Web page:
Caliskan: Hand on my heart. What did the Turks here look like 40 years ago? They couldn’t speak a word of German, they didn’t even know the way to the nearest corner shop. Their adventure in adjusting to Europe is one of the biggest integration adventures of the 20th century. At first they were sent to live in "homes for Turks," and today their grandchildren are entering the highest echelons of business and politics. The Turks here have succeeded under the most difficult of circumstances. They deserve respect.

SPIEGEL ONLINE: Why did Turkish Prime Minister Recep Tayyip Erdogan visit Ludwigshafen on Thursday? Does he want to ingratiate himself with the Turks living abroad, the majority of whom voted for him in 2007?

Caliskan: The Turks here feel completely abandoned at the moment. Erdogan knows that. He is due to open the Munich Security Conference at the weekend. It was really his duty to visit Ludwigshafen before that. If he had not done so, he would have been severely criticized. So he came.

SPIEGEL ONLINE: The Germans and the Turks complain about each other's media. What do you think of the German reporting on Ludwigshafen?

Caliskan: The German media don’t like to report on the strengthening of the extreme right movement. I will give you an example. On Wednesday Feb. 6, the neo-Nazis in Munich held a meeting. I sent a reporter there. They threatened the Jews and demanded that foreigners be thrown out of Germany. There wasn’t one word about it in the big newspapers. A second example. The decision to send four Turkish specialists to Ludwigshafen was criticized by the majority of the media. That is wrong. The Turkish government is giving its citizens abroad moral support.

SPIEGEL ONLINE: Does Hürriyet see itself as the mouthpiece for the Turks in Germany?

Caliskan: The Turkish-Germans still don’t have an efficient lobbying organization. So Hürriyet is almost single-handedly fulfilling this role. It has tried to do so for 40 years …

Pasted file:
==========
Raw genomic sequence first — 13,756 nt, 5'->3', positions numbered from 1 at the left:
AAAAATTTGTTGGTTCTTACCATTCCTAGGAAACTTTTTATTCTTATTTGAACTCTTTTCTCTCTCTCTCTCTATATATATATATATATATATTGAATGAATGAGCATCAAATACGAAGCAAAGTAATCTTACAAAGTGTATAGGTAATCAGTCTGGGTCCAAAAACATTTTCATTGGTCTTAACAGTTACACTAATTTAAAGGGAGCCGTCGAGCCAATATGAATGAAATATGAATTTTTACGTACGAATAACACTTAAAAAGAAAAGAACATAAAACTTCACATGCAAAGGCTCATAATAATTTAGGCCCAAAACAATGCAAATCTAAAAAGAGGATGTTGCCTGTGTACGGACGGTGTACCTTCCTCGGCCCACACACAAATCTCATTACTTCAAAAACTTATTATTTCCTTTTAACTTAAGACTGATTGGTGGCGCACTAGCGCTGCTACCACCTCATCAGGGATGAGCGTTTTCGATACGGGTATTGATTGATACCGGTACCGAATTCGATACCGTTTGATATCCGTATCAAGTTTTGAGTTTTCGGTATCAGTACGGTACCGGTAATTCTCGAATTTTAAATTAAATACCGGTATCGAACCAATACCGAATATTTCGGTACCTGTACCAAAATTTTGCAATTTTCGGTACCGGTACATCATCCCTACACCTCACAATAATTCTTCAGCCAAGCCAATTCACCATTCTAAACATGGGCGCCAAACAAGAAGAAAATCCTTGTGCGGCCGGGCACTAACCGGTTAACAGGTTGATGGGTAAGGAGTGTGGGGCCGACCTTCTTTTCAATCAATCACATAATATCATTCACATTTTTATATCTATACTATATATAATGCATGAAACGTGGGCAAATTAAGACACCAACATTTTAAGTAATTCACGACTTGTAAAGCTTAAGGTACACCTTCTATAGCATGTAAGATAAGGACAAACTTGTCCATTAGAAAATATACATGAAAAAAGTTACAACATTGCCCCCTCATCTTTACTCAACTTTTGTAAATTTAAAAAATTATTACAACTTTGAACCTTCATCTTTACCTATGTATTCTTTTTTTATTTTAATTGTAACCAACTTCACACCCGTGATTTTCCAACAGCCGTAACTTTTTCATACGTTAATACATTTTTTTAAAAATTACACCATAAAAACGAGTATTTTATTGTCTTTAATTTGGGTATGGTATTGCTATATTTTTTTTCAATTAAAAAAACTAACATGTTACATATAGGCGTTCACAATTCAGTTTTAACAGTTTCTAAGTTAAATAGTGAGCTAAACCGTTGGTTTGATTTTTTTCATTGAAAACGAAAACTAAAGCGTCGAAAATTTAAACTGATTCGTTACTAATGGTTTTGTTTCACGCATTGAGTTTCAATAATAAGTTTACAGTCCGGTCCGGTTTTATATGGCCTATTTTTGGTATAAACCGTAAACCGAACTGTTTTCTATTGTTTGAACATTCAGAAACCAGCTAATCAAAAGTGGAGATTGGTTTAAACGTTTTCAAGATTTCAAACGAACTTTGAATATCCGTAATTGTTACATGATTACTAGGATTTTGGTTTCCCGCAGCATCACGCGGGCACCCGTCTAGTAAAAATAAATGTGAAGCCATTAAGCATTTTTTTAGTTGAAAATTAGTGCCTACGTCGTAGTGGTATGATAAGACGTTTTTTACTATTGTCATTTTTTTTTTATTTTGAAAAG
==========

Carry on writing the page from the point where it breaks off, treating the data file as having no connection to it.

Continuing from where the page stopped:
SPIEGEL ONLINE: … during which it has had a volunteer reporter in almost every village in Germany. In this way, you can keep a finger on the pulse of the Turks. In what state are their spirits at the moment?

Caliskan: Not good at all! The increasing xenophobia and this latest fire have made them unbelievably nervous. They feel threatened when they go to work and when they say goodbye to their children as they set off for school. They tell us this in the hundreds of e-mails we get every day. They are particularly annoyed with politicians who try to attract votes at their expense.

SPIEGEL ONLINE: This backfired in the case of Roland Koch. What should the politicians and the media, in fact everyone, do in order to improve the deeply damaged relationship?

Caliskan: The CDU should reflect on their policy of keeping Turkey out of the EU. We want a large and secure Europe that Turkey belongs to, too. The Turks in Germany could make an important contribution to that. Germany is getting older and with an education offensive it would be possible to turn the young Turks who were born and brought up here into qualified workers who would contribute to pensions. The Turks want nothing more than to belong here fully.

SPIEGEL ONLINE: What would be the first step in that direction?

Caliskan: To make Goethe's "East-West Divan" compulsory reading in schools!

Interview conducted by Dilek Zaptcioglu. Source